Sketch the character of Bridget Elia in Charles Lamb's Mackery End, in Hertfordshire.
The Lamb family was afflicted with mental illness that affected individual members to greater or lesser degrees. Charles Lamb’s six-week period of internment in a mental health facility – more appropriately, an asylum – could be considered an aberration in his otherwise productive literary life. His sister Mary, however, was more deeply afflicted with this condition, and spent more of her years in a debilitating state than Charles. Mackery End, in Hertfordshire is a thinly-veiled portrait of Mary and of their life together – a life, Charles does not shy away from conceding, that deprived him of the opportunity to enjoy a fuller, more independent existence. In Mackery End, the figure of Bridget is indisputably based upon Mary, including the ten-year age difference between siblings, with Mary being the elder child.
Being a full-time caregiver is well-known to be extraordinarily stressful, and generally can be expected to infringe on the caregiver’s own emotional well-being. Charles was Mary’s full-time caregiver, and his prose reflects the loving relationship tinged with resentment at the path his life has taken, as is evident in the following passage:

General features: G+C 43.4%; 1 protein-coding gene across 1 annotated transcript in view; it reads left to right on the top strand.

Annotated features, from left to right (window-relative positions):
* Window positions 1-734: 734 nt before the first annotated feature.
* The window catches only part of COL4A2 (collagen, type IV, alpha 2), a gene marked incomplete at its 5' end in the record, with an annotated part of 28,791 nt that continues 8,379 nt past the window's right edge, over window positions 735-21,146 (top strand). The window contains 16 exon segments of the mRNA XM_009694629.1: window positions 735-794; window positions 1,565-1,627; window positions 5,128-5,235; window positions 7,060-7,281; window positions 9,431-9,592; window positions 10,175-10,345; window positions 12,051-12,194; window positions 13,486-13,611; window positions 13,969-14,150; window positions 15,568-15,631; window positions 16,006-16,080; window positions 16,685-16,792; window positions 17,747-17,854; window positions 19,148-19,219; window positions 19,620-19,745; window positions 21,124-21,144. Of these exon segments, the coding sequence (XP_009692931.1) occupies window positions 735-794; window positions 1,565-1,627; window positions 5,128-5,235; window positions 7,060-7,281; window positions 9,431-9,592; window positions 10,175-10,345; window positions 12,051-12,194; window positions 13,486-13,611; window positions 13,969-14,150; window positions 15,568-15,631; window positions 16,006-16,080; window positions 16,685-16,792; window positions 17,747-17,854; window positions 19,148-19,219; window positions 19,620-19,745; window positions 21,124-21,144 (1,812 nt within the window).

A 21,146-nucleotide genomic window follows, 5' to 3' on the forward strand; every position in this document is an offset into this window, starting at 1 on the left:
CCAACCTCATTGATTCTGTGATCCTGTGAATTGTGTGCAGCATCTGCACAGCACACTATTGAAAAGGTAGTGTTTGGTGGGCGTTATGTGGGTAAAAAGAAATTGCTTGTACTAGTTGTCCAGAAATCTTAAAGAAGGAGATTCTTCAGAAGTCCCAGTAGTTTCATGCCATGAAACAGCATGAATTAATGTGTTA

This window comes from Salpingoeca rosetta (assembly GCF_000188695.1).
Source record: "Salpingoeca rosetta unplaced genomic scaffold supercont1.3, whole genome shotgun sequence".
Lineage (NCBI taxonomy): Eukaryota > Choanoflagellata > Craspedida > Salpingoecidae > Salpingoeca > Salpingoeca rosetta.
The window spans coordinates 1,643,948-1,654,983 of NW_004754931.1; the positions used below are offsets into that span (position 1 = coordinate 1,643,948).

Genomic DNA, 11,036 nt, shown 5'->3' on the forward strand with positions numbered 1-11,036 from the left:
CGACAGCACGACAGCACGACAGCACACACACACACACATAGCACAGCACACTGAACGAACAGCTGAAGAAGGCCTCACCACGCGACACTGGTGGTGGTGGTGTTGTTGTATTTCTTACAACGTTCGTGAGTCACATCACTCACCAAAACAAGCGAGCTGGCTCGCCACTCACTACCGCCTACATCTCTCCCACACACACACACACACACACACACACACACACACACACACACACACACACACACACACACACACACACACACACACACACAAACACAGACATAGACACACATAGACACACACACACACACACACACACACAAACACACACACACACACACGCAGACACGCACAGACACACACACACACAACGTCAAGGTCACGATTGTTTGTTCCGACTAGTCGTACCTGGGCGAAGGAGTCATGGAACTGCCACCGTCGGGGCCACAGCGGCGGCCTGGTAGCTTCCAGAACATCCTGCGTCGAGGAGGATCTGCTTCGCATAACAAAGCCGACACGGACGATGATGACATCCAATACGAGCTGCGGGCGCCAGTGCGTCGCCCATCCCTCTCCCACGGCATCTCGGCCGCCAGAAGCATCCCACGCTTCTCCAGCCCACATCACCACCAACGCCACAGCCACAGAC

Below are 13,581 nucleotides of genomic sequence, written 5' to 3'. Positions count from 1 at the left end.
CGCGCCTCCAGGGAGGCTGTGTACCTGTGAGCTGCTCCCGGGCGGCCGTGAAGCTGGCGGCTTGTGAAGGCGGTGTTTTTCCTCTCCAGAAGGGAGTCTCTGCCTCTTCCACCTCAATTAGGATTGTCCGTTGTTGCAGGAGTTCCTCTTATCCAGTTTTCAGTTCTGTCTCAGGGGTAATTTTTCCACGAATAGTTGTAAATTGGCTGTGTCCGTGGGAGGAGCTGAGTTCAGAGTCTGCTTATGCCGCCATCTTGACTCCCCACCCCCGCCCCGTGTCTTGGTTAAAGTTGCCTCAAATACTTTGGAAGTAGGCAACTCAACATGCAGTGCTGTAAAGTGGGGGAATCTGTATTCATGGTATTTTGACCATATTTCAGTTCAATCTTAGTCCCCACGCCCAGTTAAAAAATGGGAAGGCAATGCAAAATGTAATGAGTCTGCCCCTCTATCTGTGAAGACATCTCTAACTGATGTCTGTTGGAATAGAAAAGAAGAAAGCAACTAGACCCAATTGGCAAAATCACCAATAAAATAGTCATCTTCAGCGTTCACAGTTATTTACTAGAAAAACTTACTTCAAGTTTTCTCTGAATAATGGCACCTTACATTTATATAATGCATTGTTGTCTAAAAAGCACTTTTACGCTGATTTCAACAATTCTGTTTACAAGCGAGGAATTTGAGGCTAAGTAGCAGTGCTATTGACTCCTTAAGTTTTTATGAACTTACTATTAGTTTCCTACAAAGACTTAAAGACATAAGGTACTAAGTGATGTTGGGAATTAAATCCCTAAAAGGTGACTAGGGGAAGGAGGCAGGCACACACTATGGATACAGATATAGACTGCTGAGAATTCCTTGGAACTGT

“I have obligations to Bridget, extending beyond the period of memory. We house together, old bachelor and maid, in a sort of double singleness; with such tolerable comfort, upon the whole, that I, for one, find in myself no sort of disposition to go out upon the mountains, with the rash king’s offspring, to bewail my celibacy.”
If this passage alludes to the closeness of the relationship and to Charles’ acknowledgement of his responsibility to his sister, the following reminiscing of an early, more carefree time illuminates the eternal sadness for a more promising past:
“The oldest thing I remember is Mackery End . . . a farmhouse delightfully situated within a gentle walk from Wheathampstead. I can just remember having been there, on a visit to a great-aunt, when I was a child, under the care of Bridget . . . I wish I could throw into a heap the remainder of our joint existences, that we might share them in equal division. But that is impossible.”
Charles is recalling an earlier, happier time, when Bridget/Mary was the responsible older sister who cared for her brother. Most of that boy’s life, however, would see the roles reversed, with the adult Charles taking care of Mary. He knows there was no other choice, and made his peace with the arrangement, but he also carries with him a lamentation for a life that never was.